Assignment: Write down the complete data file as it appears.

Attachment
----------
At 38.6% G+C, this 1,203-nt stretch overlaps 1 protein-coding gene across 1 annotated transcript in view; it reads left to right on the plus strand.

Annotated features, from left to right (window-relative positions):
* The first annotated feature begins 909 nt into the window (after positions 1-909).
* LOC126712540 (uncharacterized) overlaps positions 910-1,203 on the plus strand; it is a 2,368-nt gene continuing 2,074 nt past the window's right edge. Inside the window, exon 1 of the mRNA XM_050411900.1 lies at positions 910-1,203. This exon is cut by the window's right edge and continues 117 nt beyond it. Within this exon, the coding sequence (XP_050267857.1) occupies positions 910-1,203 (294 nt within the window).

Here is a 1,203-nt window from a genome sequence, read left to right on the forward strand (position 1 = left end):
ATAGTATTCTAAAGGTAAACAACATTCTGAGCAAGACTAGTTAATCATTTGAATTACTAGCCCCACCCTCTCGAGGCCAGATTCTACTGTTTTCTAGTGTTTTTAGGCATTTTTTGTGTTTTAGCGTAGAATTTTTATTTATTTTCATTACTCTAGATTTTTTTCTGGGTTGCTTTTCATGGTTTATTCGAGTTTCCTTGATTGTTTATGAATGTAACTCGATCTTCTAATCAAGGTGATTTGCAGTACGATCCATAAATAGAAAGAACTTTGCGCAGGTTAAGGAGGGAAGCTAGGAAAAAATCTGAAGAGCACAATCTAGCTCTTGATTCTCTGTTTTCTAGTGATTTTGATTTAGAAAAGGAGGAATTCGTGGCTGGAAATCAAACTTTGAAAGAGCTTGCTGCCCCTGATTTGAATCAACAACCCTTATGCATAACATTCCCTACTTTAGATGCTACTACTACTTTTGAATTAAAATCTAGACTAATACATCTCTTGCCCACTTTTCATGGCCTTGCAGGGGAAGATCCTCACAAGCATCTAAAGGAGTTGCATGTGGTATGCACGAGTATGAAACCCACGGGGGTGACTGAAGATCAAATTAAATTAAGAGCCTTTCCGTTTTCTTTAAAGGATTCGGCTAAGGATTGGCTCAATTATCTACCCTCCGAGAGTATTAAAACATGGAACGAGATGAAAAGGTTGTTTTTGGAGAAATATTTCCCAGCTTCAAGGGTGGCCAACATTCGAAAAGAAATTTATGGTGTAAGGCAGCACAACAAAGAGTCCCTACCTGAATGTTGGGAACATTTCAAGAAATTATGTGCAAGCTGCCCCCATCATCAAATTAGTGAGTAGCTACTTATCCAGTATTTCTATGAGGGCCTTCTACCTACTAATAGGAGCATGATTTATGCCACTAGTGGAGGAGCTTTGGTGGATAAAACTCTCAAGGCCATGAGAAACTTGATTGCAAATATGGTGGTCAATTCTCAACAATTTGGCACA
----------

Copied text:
At 38.6% G+C, this 1,203-nt stretch overlaps 1 protein-coding gene across 1 annotated transcript in view; it reads left to right on the plus strand.

Annotated features, from left to right (window-relative positions):
* The first annotated feature begins 909 nt into the window (after positions 1-909).
* LOC126712540 (uncharacterized) overlaps positions 910-1,203 on the plus strand; it is a 2,368-nt gene continuing 2,074 nt past the window's right edge. Inside the window, exon 1 of the mRNA XM_050411900.1 lies at positions 910-1,203. This exon is cut by the window's right edge and continues 117 nt beyond it. Within this exon, the coding sequence (XP_050267857.1) occupies positions 910-1,203 (294 nt within the window).

Here is a 1,203-nt window from a genome sequence, read left to right on the forward strand (position 1 = left end):
ATAGTATTCTAAAGGTAAACAACATTCTGAGCAAGACTAGTTAATCATTTGAATTACTAGCCCCACCCTCTCGAGGCCAGATTCTACTGTTTTCTAGTGTTTTTAGGCATTTTTTGTGTTTTAGCGTAGAATTTTTATTTATTTTCATTACTCTAGATTTTTTTCTGGGTTGCTTTTCATGGTTTATTCGAGTTTCCTTGATTGTTTATGAATGTAACTCGATCTTCTAATCAAGGTGATTTGCAGTACGATCCATAAATAGAAAGAACTTTGCGCAGGTTAAGGAGGGAAGCTAGGAAAAAATCTGAAGAGCACAATCTAGCTCTTGATTCTCTGTTTTCTAGTGATTTTGATTTAGAAAAGGAGGAATTCGTGGCTGGAAATCAAACTTTGAAAGAGCTTGCTGCCCCTGATTTGAATCAACAACCCTTATGCATAACATTCCCTACTTTAGATGCTACTACTACTTTTGAATTAAAATCTAGACTAATACATCTCTTGCCCACTTTTCATGGCCTTGCAGGGGAAGATCCTCACAAGCATCTAAAGGAGTTGCATGTGGTATGCACGAGTATGAAACCCACGGGGGTGACTGAAGATCAAATTAAATTAAGAGCCTTTCCGTTTTCTTTAAAGGATTCGGCTAAGGATTGGCTCAATTATCTACCCTCCGAGAGTATTAAAACATGGAACGAGATGAAAAGGTTGTTTTTGGAGAAATATTTCCCAGCTTCAAGGGTGGCCAACATTCGAAAAGAAATTTATGGTGTAAGGCAGCACAACAAAGAGTCCCTACCTGAATGTTGGGAACATTTCAAGAAATTATGTGCAAGCTGCCCCCATCATCAAATTAGTGAGTAGCTACTTATCCAGTATTTCTATGAGGGCCTTCTACCTACTAATAGGAGCATGATTTATGCCACTAGTGGAGGAGCTTTGGTGGATAAAACTCTCAAGGCCATGAGAAACTTGATTGCAAATATGGTGGTCAATTCTCAACAATTTGGCACA